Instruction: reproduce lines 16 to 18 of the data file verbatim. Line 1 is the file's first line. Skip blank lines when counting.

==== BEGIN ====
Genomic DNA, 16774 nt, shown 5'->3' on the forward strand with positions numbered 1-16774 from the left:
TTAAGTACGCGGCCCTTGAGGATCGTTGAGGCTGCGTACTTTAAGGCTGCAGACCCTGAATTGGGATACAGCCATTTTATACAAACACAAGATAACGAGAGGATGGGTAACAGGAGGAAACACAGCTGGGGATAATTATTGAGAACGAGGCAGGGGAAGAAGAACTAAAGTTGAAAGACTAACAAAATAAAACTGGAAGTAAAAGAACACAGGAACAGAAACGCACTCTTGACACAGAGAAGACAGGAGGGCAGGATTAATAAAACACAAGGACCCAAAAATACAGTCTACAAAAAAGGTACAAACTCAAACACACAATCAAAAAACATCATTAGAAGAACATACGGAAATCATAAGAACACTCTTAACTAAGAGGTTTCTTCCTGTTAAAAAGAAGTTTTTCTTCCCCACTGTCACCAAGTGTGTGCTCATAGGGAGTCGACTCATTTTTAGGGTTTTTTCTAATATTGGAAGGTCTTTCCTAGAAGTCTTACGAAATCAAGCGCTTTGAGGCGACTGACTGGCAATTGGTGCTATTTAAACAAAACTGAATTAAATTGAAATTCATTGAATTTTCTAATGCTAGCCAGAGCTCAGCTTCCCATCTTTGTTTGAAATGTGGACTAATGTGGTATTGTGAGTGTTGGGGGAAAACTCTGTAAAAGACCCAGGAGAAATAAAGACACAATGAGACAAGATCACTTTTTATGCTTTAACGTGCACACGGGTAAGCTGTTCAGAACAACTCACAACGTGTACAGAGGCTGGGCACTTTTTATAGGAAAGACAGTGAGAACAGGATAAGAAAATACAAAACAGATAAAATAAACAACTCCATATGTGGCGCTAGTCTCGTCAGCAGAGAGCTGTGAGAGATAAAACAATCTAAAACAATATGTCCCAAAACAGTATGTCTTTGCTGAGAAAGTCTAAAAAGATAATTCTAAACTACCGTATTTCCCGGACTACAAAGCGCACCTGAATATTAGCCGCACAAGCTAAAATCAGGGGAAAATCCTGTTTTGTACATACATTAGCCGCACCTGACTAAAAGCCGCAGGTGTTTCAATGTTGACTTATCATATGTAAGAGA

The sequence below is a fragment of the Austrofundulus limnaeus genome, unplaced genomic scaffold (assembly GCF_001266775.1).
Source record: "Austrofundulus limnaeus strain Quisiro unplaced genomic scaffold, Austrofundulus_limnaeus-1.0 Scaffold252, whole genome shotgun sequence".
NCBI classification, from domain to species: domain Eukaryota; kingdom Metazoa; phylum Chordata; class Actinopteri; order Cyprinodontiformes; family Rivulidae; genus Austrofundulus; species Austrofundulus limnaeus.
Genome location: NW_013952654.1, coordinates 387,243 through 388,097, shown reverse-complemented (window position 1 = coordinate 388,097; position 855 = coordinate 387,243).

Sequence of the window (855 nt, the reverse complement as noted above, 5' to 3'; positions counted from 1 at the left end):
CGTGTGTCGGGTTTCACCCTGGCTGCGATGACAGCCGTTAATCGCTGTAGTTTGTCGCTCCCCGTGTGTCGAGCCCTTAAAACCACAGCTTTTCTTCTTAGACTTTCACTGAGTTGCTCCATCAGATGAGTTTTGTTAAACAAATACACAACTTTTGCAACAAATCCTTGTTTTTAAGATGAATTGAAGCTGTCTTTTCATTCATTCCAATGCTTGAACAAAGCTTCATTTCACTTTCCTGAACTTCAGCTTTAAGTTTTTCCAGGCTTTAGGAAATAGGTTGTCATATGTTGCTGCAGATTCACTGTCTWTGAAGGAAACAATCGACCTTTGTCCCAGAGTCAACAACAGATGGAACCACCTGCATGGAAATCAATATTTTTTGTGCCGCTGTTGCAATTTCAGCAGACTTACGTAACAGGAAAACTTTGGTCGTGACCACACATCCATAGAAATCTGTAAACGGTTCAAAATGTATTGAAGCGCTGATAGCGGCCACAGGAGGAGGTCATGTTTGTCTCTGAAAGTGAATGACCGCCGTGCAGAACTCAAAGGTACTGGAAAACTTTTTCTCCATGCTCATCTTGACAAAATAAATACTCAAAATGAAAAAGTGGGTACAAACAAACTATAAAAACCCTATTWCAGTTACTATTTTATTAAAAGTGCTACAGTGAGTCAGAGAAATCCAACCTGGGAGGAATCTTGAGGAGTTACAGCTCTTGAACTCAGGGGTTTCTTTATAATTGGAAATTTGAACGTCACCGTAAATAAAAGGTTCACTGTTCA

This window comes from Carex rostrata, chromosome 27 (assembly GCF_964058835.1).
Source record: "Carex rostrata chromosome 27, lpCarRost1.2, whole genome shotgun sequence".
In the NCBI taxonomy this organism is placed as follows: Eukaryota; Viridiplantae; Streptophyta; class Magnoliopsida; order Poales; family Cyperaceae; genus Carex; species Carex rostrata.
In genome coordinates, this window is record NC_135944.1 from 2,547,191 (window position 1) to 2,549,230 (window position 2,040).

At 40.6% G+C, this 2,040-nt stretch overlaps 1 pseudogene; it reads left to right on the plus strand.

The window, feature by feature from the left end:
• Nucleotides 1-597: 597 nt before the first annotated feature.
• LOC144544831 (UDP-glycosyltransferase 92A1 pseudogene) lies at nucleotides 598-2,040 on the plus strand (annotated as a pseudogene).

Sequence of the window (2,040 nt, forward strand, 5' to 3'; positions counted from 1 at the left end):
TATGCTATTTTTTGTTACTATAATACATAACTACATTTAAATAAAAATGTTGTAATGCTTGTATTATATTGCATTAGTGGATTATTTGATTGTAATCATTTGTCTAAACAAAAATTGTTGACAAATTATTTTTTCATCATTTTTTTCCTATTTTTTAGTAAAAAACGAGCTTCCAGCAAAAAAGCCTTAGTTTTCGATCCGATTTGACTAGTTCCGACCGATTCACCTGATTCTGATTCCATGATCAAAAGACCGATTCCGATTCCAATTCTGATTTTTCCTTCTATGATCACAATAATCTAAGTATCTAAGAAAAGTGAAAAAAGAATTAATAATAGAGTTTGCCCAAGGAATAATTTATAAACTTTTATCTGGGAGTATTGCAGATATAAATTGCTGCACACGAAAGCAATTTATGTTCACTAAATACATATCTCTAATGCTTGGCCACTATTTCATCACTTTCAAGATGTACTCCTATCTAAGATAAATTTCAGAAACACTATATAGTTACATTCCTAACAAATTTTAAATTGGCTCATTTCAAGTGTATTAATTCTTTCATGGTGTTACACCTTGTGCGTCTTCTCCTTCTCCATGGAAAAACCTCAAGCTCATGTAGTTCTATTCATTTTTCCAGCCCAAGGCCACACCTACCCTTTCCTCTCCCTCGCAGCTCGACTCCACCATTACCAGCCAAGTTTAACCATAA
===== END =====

• LOC144544831 (UDP-glycosyltransferase 92A1 pseudogene) lies at nucleotides 598-2,040 on the plus strand (annotated as a pseudogene).

Sequence of the window (2,040 nt, forward strand, 5' to 3'; positions counted from 1 at the left end):
TATGCTATTTTTTGTTACTATAATACATAACTACATTTAAATAAAAATGTTGTAATGCTTGTATTATATTGCATTAGTGGATTATTTGATTGTAATCATTTGTCTAAACAAAAATTGTTGACAAATTATTTTTTCATCATTTTTTTCCTATTTTTTAGTAAAAAACGAGCTTCCAGCAAAAAAGCCTTAGTTTTCGATCCGATTTGACTAGTTCCGACCGATTCACCTGATTCTGATTCCATGATCAAAAGACCGATTCCGATTCCAATTCTGATTTTTCCTTCTATGATCACAATAATCTAAGTATCTAAGAAAAGTGAAAAAAGAATTAATAATAGAGTTTGCCCAAGGAATAATTTATAAACTTTTATCTGGGAGTATTGCAGATATAAATTGCTGCACACGAAAGCAATTTATGTTCACTAAATACATATCTCTAATGCTTGGCCACTATTTCATCACTTTCAAGATGTACTCCTATCTAAGATAAATTTCAGAAACACTATATAGTTACATTCCTAACAAATTTTAAATTGGCTCATTTCAAGTGTATTAATTCTTTCATGGTGTTACACCTTGTGCGTCTTCTCCTTCTCCATGGAAAAACCTCAAGCTCATGTAGTTCTATTCATTTTTCCAGCCCAAGGCCACACCTACCCTTTCCTCTCCCTCGCAGCTCGACTCCACCATTACCAGCCAAGTTTAACCATAA